Opisthotonus is a broadly facilitated state of muscle stretch reflexes. A possible mechanism of opisthotonus during induction of anesthesia is that higher centers in the brain are inhibited more rapidly than the facilitatory cells of the reticular formation which elicits stretch reflexes and thus result in opisthotonus. Thiopental markedly enhances the inhibitory responses. The activity of the facilitatory cells of the reticular formation may decrease as anesthesia deepens and opisthotonus then disappears .
A 48-yr-old female weighing 40 kg was admitted to the burns and plastic unit for growth excision and reconstruction of squamous cell carcinoma of the lower lip. She had received a course of radiotherapy 6 mo previously. There was no history of epilepsy, psychiatric, or any other neurologic disorder. She was afebrile and had no active focus of infection or any metabolic abnormality. Her preanesthetic routine laboratory values were within normal limits. She was premedicated with 25 mg meperidine and 25 mg promethazine intramuscularly approximately 45 min prior to induction of anesthesia. On arrival in the operating room, the patient breathed 100% oxygen and was given atropine 0.3 mg. Five minutes later, thiopental 200 mg was given intravenously (IV) followed immediately by succinylcholine (Sch) 100 mg IV. As the Sch was being injected, the patient developed opisthotonus and groaned. There was a generalized increase in tone, her back was fully arched and was approximately a foot above the table, as the patient made contact with the Table byonly her occiput and heels. Her neck was fully extended and her jaw clenched. Her upper and lower extremities were extended and her wrists flexed and pronated. During this time we were able to ventilate her via a face mask. This episode lasted for approximately 40-50 s and then subsided spontaneously. She was then tracheally intubated, and anesthesia was maintained with 67% nitrous oxide in oxygen, pancuronium, and 0.5% halothane. The remainder of the intraoperative period was uneventful. Her temperature, recorded throughout the intraoperative period, remained normal. She had an uneventful recovery and did not have any recall of this event. Neurologic examination, performed postoperatively, was normal. Electroencephalogram obtained on the next day was also reported to be normal.
Many anesthetic and analgesic drugs can cause seizure activity clinically [2-5]. Interestingly, many of these same drugs also possess anticonvulsant properties .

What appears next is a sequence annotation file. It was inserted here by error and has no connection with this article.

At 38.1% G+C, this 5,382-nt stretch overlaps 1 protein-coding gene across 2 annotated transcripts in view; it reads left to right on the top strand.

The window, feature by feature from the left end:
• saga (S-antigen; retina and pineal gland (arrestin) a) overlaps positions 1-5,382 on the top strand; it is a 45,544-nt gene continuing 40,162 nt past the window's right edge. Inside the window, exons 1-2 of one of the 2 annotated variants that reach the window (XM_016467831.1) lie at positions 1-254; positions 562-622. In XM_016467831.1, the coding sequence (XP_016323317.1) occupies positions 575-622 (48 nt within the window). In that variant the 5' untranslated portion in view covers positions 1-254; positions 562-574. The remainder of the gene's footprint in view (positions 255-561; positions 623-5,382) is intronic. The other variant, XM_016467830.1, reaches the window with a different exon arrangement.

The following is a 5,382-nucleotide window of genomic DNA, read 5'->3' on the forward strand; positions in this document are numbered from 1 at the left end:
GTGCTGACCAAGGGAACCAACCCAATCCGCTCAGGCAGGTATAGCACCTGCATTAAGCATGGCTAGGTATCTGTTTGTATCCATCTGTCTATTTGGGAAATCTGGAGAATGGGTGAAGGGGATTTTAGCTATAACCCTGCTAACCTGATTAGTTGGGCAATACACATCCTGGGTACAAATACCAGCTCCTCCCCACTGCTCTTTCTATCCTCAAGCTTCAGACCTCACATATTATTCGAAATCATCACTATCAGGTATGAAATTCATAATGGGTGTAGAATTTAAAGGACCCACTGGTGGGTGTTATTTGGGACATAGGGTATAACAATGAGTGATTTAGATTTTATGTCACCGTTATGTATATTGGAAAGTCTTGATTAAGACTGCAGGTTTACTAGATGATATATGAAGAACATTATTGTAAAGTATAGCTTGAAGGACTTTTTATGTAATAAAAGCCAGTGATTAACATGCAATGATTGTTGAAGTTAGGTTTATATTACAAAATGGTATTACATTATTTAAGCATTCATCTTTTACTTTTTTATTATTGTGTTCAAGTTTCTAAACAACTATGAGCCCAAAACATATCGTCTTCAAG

Thiopental, too, although used as an anticonvulsant, can cause some involuntary muscle movements, such as myoclonus, athetoid, twitching, rolling, and jerking . Small doses of thiopental can also intensify enflurane-induced seizure in humans . But opisthotonus, which is the most severe motor manifestation seen in decerebrates after brain injury, has never been observed with thiopental, although it has been described with enflurane, propofol, droperidol, and hyperbaric nitrous oxide [2,9,10]. Borkowski et al.  detected opisthotonus or seizure-like activity during, or shortly after, IV alfentanil administration in rabbits.
We believe that opisthotonus was caused by thiopental in this case because not more than 0.3 mg atropine had been given before thiopental, which is a dose too small to cause any adverse central nervous system reaction .
This patient received 25 mg meperidine and 25 mg promethazine intramuscularly 45 min before surgery. Meperidine neurotoxicity is well known and manifests clinically as shakiness, tremors, myoclonus, and seizures . This is attributed to its N-demethylated metabolite, normeperidine. But again, within the range of meperidine doses used clinically for premedication or to supplement general or regional anesthetic technique, the proconvulsant effect of the drug appears to be of little concern. However, seizures may result from normeperidine accumulation after prolonged meperidine administration (e.g., patient-controlled analgesia), especially in patients with renal failure, sickle cell disease, or cancer. Although this patient had squamous cell carcinoma, she had never received meperidine.
Although Sch was being injected when the patient started manifesting opisthotonus, it is highly unlikely that Sch was responsible, as the opisthotonus had ended by the time Sch would have taken full effect. Whether the rigidity disappeared because of Sch or it subsided spontaneously, is difficult to know. Thiopental was used from a multidose vial and the remaining drug was used for other patients on the operation schedule without any similar problem.
The exact cause of this reaction remains uncertain. By virtue of exclusion, thiopental seems to be the likely drug producing opisthotonus in a patient who had no neurologic problems. We understand that to implicate a time-tested, well established anticonvulsant drug for this reaction demands thorough investigation, but drug (thiopental)-induced decerebrate rigidity, a self-limiting condition, can account for opisthotonus in this patient.
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